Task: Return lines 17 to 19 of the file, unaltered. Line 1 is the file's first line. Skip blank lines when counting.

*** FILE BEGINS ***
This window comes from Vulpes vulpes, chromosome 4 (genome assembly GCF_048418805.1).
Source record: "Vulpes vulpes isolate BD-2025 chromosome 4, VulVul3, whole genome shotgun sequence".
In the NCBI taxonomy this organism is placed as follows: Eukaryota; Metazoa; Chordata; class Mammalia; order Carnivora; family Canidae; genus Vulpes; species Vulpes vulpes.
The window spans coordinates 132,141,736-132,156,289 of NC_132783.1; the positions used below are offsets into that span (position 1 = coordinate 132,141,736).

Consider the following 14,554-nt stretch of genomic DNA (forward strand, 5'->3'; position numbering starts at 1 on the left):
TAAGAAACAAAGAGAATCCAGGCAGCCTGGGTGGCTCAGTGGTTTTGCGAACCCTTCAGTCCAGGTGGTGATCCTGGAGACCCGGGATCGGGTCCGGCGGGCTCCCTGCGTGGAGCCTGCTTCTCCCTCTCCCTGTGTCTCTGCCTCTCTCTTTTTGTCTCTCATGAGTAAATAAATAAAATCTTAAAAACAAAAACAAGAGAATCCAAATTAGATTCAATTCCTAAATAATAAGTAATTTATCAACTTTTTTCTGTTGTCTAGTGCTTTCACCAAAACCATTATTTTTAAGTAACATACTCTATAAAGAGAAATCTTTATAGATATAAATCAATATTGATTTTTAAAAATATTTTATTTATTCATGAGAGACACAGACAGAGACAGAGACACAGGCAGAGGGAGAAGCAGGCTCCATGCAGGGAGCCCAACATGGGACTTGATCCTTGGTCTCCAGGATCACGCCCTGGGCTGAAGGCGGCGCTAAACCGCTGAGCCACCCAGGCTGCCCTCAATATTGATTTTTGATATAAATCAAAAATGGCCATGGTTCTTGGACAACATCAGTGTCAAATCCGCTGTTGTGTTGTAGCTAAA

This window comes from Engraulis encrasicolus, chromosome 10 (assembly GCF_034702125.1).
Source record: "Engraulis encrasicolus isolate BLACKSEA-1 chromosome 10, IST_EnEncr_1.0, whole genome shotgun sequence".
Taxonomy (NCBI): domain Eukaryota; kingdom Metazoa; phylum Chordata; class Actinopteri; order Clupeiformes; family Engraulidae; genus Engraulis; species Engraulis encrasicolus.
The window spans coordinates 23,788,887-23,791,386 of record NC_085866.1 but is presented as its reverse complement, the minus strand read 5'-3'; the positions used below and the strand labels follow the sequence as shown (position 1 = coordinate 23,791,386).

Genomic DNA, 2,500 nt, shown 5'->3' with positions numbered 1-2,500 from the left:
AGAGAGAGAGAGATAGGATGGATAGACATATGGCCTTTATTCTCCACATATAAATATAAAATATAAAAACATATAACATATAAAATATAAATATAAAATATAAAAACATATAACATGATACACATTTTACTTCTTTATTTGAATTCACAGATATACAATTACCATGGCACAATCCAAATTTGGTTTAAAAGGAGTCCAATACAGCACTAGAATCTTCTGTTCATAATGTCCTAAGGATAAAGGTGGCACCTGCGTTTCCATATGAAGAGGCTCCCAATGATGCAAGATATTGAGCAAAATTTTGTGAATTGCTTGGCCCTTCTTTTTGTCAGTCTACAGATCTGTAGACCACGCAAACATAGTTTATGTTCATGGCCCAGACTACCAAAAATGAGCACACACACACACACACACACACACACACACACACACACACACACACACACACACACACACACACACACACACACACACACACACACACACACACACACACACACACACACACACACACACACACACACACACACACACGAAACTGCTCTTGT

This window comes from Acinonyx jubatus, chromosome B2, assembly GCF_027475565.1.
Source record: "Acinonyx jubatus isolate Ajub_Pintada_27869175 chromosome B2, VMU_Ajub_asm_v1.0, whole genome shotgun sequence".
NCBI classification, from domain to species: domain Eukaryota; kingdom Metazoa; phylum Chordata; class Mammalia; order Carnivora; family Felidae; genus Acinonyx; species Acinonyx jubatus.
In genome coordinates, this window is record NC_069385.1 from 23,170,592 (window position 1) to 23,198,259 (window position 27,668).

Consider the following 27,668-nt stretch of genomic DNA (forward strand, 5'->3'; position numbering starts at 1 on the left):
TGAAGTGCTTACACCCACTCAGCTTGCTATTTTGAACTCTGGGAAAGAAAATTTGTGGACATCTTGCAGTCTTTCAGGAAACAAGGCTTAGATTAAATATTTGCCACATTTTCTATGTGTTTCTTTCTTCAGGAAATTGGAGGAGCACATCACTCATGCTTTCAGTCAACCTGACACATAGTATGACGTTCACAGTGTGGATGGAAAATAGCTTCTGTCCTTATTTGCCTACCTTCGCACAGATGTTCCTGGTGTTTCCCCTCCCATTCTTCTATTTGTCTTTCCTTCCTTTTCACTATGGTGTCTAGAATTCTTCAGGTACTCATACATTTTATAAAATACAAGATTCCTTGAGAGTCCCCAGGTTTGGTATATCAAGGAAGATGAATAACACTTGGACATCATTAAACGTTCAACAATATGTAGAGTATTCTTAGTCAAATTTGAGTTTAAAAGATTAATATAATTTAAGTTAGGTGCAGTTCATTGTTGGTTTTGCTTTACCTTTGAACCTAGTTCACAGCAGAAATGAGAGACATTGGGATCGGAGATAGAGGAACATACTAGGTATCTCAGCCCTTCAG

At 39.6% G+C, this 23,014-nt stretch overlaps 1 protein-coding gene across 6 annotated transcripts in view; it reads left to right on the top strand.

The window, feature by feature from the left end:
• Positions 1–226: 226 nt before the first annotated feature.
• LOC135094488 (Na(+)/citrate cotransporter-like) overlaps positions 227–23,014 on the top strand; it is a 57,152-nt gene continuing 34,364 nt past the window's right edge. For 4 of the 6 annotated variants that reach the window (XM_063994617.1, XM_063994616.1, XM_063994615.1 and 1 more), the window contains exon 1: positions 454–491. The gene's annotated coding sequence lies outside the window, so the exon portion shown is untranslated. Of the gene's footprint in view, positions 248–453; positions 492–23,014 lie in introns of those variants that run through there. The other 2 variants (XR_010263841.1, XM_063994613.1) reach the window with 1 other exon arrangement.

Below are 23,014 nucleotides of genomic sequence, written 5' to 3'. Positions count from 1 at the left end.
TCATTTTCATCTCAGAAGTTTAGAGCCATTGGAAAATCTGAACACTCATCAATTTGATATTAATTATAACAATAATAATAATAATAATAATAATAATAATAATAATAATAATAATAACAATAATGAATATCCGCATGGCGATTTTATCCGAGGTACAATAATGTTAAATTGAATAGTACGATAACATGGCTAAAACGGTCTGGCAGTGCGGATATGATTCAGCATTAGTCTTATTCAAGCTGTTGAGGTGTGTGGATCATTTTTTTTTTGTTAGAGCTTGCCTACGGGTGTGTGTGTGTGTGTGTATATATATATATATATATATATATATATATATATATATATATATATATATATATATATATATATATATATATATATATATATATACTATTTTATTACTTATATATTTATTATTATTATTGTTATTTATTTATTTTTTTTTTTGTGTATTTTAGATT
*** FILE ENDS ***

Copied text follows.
Consider the following 27,668-nt stretch of genomic DNA (forward strand, 5'->3'; position numbering starts at 1 on the left):
TGAAGTGCTTACACCCACTCAGCTTGCTATTTTGAACTCTGGGAAAGAAAATTTGTGGACATCTTGCAGTCTTTCAGGAAACAAGGCTTAGATTAAATATTTGCCACATTTTCTATGTGTTTCTTTCTTCAGGAAATTGGAGGAGCACATCACTCATGCTTTCAGTCAACCTGACACATAGTATGACGTTCACAGTGTGGATGGAAAATAGCTTCTGTCCTTATTTGCCTACCTTCGCACAGATGTTCCTGGTGTTTCCCCTCCCATTCTTCTATTTGTCTTTCCTTCCTTTTCACTATGGTGTCTAGAATTCTTCAGGTACTCATACATTTTATAAAATACAAGATTCCTTGAGAGTCCCCAGGTTTGGTATATCAAGGAAGATGAATAACACTTGGACATCATTAAACGTTCAACAATATGTAGAGTATTCTTAGTCAAATTTGAGTTTAAAAGATTAATATAATTTAAGTTAGGTGCAGTTCATTGTTGGTTTTGCTTTACCTTTGAACCTAGTTCACAGCAGAAATGAGAGACATTGGGATCGGAGATAGAGGAACATACTAGGTATCTCAGCCCTTCAG

At 39.6% G+C, this 23,014-nt stretch overlaps 1 protein-coding gene across 6 annotated transcripts in view; it reads left to right on the top strand.